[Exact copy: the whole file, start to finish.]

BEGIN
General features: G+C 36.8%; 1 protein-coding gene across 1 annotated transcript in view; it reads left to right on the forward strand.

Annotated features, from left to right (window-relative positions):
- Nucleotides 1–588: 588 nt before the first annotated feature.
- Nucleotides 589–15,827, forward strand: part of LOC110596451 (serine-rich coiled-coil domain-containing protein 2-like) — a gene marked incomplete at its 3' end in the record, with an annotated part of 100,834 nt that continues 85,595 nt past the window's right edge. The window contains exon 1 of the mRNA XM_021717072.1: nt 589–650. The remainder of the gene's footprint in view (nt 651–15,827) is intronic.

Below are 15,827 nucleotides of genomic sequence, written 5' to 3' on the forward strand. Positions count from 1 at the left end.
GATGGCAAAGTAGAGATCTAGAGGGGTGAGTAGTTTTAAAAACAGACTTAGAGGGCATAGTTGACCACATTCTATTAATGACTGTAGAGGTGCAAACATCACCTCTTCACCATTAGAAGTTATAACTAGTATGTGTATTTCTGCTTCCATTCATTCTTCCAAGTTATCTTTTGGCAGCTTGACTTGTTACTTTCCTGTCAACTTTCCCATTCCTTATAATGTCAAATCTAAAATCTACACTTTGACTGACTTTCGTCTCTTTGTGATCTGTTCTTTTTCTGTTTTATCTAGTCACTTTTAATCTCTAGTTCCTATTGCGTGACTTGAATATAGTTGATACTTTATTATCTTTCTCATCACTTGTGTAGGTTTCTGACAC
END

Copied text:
General features: G+C 36.8%; 1 protein-coding gene across 1 annotated transcript in view; it reads left to right on the forward strand.

Annotated features, from left to right (window-relative positions):
- Nucleotides 1–588: 588 nt before the first annotated feature.
- Nucleotides 589–15,827, forward strand: part of LOC110596451 (serine-rich coiled-coil domain-containing protein 2-like) — a gene marked incomplete at its 3' end in the record, with an annotated part of 100,834 nt that continues 85,595 nt past the window's right edge. The window contains exon 1 of the mRNA XM_021717072.1: nt 589–650. The remainder of the gene's footprint in view (nt 651–15,827) is intronic.

Below are 15,827 nucleotides of genomic sequence, written 5' to 3' on the forward strand. Positions count from 1 at the left end.
GATGGCAAAGTAGAGATCTAGAGGGGTGAGTAGTTTTAAAAACAGACTTAGAGGGCATAGTTGACCACATTCTATTAATGACTGTAGAGGTGCAAACATCACCTCTTCACCATTAGAAGTTATAACTAGTATGTGTATTTCTGCTTCCATTCATTCTTCCAAGTTATCTTTTGGCAGCTTGACTTGTTACTTTCCTGTCAACTTTCCCATTCCTTATAATGTCAAATCTAAAATCTACACTTTGACTGACTTTCGTCTCTTTGTGATCTGTTCTTTTTCTGTTTTATCTAGTCACTTTTAATCTCTAGTTCCTATTGCGTGACTTGAATATAGTTGATACTTTATTATCTTTCTCATCACTTGTGTAGGTTTCTGACAC